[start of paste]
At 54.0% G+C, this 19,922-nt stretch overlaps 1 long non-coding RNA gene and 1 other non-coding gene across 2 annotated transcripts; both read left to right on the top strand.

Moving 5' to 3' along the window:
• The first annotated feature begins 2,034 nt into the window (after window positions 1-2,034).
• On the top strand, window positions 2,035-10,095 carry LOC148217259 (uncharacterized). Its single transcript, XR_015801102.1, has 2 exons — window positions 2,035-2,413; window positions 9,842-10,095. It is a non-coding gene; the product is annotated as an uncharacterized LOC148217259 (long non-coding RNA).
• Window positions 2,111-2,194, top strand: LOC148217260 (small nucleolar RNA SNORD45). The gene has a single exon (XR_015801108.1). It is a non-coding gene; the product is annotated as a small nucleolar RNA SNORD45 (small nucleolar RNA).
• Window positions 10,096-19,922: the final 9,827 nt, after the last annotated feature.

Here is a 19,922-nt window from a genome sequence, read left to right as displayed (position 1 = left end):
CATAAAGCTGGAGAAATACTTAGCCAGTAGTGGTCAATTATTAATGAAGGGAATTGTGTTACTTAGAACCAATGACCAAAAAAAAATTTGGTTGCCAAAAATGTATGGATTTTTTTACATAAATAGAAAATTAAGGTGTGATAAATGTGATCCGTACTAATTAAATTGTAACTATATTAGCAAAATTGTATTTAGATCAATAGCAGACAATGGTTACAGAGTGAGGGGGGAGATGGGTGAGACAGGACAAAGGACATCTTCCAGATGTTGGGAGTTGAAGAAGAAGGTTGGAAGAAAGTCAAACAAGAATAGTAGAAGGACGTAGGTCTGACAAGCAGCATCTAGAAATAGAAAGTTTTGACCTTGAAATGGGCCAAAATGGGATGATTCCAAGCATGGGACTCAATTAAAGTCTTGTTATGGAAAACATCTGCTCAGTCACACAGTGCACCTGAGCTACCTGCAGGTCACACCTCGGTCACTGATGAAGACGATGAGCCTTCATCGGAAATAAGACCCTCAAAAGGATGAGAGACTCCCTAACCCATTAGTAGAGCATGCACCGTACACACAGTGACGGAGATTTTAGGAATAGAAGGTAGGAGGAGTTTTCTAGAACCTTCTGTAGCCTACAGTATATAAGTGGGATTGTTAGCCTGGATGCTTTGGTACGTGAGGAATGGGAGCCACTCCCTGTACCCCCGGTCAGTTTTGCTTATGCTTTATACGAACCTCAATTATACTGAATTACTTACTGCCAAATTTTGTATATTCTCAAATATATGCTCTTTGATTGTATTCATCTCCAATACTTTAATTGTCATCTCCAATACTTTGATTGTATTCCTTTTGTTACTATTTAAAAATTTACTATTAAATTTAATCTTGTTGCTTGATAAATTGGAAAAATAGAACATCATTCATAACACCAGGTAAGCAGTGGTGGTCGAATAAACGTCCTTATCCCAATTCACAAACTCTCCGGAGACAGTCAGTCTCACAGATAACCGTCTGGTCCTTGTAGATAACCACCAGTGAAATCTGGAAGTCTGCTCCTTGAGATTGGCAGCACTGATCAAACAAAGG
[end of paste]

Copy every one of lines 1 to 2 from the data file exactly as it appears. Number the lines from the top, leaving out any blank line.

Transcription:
At 54.0% G+C, this 19,922-nt stretch overlaps 1 long non-coding RNA gene and 1 other non-coding gene across 2 annotated transcripts; both read left to right on the top strand.

Moving 5' to 3' along the window: